|Exu was chosen to be the guard of the Casa de Jorge Amado at the request of Jorge Amado. Even before the inauguration of the museum, Jorge made sure the orixá would be placed at the entrance of the house. In his memoir, Jorge remembers this decision:||Exu is known as the orixá of communication. Exu is always the first receiver of offerings, for he is believe to be the one responsible for the link between the material and spiritual worlds. Happy, playful, and generous, and also jealous, Exu can block pathways, provoke discussions, and create traps for those who displease him. It is common to see Exu at the entrances of candomblé houses as guardians.|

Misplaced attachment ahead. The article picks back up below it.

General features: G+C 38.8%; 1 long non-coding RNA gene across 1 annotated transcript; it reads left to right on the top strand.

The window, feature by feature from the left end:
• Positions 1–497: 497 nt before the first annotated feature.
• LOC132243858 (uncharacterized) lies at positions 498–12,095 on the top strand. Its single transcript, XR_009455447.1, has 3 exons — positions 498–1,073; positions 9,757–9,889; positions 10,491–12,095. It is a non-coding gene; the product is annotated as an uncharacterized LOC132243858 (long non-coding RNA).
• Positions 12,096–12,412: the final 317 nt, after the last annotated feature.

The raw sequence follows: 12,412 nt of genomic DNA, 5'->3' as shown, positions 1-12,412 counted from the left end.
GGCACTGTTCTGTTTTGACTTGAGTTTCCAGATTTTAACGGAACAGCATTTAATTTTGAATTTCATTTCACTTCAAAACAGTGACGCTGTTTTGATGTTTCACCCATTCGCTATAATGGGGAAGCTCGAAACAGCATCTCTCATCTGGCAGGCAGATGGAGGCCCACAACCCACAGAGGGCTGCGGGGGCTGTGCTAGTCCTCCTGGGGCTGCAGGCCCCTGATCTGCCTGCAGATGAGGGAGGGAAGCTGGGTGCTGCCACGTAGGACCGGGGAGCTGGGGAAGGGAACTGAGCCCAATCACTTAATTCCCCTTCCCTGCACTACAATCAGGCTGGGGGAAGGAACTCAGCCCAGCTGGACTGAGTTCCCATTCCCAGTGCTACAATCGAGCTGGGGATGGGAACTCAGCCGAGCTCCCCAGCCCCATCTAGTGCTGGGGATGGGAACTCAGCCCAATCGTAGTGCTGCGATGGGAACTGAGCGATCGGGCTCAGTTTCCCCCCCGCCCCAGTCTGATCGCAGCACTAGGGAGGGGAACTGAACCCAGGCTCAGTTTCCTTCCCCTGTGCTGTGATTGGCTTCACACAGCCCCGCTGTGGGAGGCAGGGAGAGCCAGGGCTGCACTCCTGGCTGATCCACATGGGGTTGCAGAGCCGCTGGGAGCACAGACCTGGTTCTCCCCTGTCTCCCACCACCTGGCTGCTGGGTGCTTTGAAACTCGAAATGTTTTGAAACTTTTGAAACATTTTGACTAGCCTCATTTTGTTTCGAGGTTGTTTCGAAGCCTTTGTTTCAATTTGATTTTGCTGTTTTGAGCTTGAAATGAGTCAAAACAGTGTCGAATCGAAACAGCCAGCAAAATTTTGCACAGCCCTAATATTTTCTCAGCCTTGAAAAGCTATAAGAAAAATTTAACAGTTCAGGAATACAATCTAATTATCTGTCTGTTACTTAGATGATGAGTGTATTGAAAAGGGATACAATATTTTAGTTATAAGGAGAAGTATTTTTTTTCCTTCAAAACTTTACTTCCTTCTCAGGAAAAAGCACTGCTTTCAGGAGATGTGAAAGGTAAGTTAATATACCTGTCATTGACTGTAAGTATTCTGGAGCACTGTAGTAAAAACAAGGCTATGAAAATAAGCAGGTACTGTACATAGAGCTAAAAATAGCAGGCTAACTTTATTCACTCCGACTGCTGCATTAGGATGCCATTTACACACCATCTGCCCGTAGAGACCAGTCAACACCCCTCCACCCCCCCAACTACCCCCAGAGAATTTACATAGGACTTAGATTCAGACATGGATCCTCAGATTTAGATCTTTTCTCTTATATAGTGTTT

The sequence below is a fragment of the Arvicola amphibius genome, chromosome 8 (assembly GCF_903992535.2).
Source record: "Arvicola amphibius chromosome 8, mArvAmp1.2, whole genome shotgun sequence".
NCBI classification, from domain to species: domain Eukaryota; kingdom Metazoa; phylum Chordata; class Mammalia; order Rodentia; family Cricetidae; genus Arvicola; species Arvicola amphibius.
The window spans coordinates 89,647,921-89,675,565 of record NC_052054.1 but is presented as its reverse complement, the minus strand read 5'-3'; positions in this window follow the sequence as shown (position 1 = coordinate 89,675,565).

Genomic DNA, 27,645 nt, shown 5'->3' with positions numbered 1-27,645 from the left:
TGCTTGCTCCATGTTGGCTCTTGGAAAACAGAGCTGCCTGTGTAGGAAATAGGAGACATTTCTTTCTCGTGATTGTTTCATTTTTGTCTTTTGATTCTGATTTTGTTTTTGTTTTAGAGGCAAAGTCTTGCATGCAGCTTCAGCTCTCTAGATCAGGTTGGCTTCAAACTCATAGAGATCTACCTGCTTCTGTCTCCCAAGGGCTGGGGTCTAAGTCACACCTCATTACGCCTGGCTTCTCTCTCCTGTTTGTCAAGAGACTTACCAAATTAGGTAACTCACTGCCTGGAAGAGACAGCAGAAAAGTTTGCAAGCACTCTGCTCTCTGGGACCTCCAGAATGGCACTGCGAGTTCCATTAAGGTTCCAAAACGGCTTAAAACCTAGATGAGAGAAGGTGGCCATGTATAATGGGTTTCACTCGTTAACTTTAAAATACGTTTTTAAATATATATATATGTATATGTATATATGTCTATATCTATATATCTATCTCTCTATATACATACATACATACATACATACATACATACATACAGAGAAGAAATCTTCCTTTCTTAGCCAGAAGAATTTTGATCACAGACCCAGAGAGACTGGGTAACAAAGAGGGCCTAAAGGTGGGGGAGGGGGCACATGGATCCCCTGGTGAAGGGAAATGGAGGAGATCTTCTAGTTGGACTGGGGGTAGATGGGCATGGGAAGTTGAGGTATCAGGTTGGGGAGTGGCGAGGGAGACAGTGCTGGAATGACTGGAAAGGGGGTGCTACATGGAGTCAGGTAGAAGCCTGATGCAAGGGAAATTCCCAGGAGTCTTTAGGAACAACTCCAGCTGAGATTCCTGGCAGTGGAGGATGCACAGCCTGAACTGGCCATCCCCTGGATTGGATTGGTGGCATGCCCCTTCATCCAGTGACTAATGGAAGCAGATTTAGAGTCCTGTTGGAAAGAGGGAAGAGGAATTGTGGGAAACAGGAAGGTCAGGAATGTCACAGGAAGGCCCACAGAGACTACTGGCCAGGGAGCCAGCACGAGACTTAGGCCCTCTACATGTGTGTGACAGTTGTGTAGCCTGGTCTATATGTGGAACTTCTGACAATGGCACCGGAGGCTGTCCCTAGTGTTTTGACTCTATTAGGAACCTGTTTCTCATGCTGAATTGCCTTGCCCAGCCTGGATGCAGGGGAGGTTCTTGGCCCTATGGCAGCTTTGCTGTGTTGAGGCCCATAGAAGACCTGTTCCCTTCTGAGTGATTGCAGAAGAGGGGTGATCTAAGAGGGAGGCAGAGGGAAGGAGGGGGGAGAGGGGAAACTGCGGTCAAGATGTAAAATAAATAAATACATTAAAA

|Exu eats everything in sight, drinks cachaça, is a knight. He likes a commotion, travels on the roads, messenger of the gods, postman of the orixás, mischievous. For this reason he is associated with the devil, but in truth he is just an orixá in action, friendly to an uproar and bedlam, but, an excellent person. In some ways he is the “no” where only “yes”exists, the “against” amongst only those in favor, intrepid and invincible. All ceremonies at terreiros begin with padê de Exu to appease him and make sure he doesn’t cause a disturbance. His clothing is beautiful: blue, red, and white, and every Monday is the day of Exu. There are variations on Exu: Exu Tiriri, Exu Akessan, Exu Yangui and many others. Exu carries ogó, his insignia, and likes to feel the blood of sacrificial goats and roosters.
|In Casa de Palavras (House of Words), the executive director of the Foundation, Myriam Fraga, recounts how the Exu statue was installed:|